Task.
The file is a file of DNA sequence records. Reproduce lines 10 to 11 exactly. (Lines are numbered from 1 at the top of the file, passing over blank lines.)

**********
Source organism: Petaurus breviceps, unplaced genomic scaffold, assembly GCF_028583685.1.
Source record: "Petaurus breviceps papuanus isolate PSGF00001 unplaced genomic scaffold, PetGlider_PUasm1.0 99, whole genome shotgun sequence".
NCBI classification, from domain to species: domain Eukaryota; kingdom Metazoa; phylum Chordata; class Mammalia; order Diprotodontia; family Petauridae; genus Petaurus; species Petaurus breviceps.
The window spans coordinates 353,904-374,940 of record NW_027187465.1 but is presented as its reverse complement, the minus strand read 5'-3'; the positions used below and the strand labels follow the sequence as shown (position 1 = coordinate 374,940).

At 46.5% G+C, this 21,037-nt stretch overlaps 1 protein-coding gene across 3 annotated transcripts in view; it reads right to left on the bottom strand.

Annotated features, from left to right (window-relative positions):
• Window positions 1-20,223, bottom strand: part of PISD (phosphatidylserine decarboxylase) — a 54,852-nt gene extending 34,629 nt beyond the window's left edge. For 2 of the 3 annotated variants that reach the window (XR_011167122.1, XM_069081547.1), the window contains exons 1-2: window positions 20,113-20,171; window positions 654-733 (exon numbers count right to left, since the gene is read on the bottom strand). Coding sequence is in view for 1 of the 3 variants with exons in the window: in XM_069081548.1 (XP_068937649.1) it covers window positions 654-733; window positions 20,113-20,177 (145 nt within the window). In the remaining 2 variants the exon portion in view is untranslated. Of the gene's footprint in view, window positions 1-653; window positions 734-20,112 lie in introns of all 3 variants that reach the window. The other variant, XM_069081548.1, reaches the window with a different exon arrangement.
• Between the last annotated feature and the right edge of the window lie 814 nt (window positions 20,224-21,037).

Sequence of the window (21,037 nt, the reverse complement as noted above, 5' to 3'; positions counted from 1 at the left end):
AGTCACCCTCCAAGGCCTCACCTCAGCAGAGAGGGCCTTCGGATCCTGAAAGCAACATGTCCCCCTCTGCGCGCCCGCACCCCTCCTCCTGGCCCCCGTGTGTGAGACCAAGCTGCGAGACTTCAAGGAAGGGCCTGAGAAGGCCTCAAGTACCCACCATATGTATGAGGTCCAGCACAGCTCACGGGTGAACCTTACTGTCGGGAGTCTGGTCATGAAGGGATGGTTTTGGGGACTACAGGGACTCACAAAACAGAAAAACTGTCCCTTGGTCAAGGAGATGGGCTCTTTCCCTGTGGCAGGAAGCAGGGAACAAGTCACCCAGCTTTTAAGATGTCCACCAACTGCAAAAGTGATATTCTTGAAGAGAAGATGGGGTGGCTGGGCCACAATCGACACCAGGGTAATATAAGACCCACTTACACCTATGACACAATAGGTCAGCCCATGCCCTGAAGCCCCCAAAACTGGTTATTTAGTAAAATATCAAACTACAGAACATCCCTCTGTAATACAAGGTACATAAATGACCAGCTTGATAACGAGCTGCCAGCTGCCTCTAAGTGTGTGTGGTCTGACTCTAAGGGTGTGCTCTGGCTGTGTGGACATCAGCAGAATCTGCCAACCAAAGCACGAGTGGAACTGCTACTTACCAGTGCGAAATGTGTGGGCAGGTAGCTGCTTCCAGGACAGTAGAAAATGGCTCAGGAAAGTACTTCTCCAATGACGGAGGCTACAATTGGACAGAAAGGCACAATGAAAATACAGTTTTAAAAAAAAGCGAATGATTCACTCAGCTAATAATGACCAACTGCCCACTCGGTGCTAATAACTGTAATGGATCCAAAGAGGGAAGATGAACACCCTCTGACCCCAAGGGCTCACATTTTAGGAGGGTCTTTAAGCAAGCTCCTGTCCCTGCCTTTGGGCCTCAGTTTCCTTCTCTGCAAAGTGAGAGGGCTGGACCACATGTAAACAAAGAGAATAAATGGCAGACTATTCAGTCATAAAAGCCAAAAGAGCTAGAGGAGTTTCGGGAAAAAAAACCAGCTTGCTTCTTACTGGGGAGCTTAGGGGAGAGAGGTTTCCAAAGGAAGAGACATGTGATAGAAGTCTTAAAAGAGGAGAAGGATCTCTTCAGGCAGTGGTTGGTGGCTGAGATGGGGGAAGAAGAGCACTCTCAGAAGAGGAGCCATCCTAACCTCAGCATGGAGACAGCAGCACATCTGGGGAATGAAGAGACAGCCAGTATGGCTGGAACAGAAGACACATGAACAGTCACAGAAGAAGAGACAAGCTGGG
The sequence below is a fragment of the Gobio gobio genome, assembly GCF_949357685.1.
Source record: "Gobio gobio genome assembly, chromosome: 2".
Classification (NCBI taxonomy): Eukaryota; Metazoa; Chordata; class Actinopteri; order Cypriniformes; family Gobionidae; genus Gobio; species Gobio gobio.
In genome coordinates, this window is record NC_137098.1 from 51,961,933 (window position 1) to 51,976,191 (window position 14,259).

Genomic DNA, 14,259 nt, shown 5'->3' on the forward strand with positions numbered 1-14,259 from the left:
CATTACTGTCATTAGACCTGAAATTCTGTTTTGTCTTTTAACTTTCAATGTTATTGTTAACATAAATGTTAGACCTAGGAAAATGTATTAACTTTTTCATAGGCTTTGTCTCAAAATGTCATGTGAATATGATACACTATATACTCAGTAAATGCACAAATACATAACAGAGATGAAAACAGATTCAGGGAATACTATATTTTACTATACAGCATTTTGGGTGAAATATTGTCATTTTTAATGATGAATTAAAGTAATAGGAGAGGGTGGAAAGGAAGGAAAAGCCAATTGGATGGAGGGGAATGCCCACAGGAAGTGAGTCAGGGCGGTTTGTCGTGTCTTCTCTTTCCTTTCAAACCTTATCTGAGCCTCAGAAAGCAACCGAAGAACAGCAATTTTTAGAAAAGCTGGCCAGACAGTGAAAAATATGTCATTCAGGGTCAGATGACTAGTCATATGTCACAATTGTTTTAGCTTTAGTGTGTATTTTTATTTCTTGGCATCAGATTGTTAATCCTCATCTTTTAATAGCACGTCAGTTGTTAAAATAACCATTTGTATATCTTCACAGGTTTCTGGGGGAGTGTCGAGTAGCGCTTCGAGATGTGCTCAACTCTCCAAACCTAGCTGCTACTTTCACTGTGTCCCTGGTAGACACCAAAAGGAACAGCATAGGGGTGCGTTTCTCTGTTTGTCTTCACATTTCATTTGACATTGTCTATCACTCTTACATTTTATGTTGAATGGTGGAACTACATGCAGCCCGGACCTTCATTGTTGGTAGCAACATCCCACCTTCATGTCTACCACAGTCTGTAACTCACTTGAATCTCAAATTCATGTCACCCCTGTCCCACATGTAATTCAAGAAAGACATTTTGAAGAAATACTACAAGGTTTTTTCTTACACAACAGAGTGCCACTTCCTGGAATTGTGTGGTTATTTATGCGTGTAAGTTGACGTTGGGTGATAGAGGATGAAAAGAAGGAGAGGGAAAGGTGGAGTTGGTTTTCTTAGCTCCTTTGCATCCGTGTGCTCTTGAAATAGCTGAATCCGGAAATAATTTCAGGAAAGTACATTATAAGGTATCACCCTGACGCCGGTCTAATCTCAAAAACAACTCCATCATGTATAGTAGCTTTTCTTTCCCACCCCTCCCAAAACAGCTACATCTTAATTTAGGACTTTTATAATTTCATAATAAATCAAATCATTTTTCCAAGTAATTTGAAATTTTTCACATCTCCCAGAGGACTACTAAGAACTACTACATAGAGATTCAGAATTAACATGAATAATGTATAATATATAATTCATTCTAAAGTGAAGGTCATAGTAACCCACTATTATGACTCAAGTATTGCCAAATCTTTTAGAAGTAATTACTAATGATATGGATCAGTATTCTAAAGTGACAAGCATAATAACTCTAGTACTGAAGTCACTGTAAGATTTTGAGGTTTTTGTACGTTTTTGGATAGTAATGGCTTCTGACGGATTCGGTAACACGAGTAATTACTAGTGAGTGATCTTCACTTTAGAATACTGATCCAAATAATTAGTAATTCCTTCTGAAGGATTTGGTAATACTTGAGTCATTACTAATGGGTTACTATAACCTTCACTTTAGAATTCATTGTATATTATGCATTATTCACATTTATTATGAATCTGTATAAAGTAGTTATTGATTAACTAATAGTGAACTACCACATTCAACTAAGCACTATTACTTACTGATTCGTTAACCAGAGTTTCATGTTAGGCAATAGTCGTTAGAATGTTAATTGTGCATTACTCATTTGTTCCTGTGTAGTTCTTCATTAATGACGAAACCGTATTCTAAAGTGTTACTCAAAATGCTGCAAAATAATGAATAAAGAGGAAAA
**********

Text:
AGTCACCCTCCAAGGCCTCACCTCAGCAGAGAGGGCCTTCGGATCCTGAAAGCAACATGTCCCCCTCTGCGCGCCCGCACCCCTCCTCCTGGCCCCCGTGTGTGAGACCAAGCTGCGAGACTTCAAGGAAGGGCCTGAGAAGGCCTCAAGTACCCACCATATGTATGAGGTCCAGCACAGCTCACGGGTGAACCTTACTGTCGGGAGTCTGGTCATGAAGGGATGGTTTTGGGGACTACAGGGACTCACAAAACAGAAAAACTGTCCCTTGGTCAAGGAGATGGGCTCTTTCCCTGTGGCAGGAAGCAGGGAACAAGTCACCCAGCTTTTAAGATGTCCACCAACTGCAAAAGTGATATTCTTGAAGAGAAGATGGGGTGGCTGGGCCACAATCGACACCAGGGTAATATAAGACCCACTTACACCTATGACACAATAGGTCAGCCCATGCCCTGAAGCCCCCAAAACTGGTTATTTAGTAAAATATCAAACTACAGAACATCCCTCTGTAATACAAGGTACATAAATGACCAGCTTGATAACGAGCTGCCAGCTGCCTCTAAGTGTGTGTGGTCTGACTCTAAGGGTGTGCTCTGGCTGTGTGGACATCAGCAGAATCTGCCAACCAAAGCACGAGTGGAACTGCTACTTACCAGTGCGAAATGTGTGGGCAGGTAGCTGCTTCCAGGACAGTAGAAAATGGCTCAGGAAAGTACTTCTCCAATGACGGAGGCTACAATTGGACAGAAAGGCACAATGAAAATACAGTTTTAAAAAAAAGCGAATGATTCACTCAGCTAATAATGACCAACTGCCCACTCGGTGCTAATAACTGTAATGGATCCAAAGAGGGAAGATGAACACCCTCTGACCCCAAGGGCTCACATTTTAGGAGGGTCTTTAAGCAAGCTCCTGTCCCTGCCTTTGGGCCTCAGTTTCCTTCTCTGCAAAGTGAGAGGGCTGGACCACATGTAAACAAAGAGAATAAATGGCAGACTATTCAGTCATAAAAGCCAAAAGAGCTAGAGGAGTTTCGGGAAAAAAAACCAGCTTGCTTCTTACTGGGGAGCTTAGGGGAGAGAGGTTTCCAAAGGAAGAGACATGTGATAGAAGTCTTAAAAGAGGAGAAGGATCTCTTCAGGCAGTGGTTGGTGGCTGAGATGGGGGAAGAAGAGCACTCTCAGAAGAGGAGCCATCCTAACCTCAGCATGGAGACAGCAGCACATCTGGGGAATGAAGAGACAGCCAGTATGGCTGGAACAGAAGACACATGAACAGTCACAGAAGAAGAGACAAGCTGGG
The sequence below is a fragment of the Gobio gobio genome, assembly GCF_949357685.1.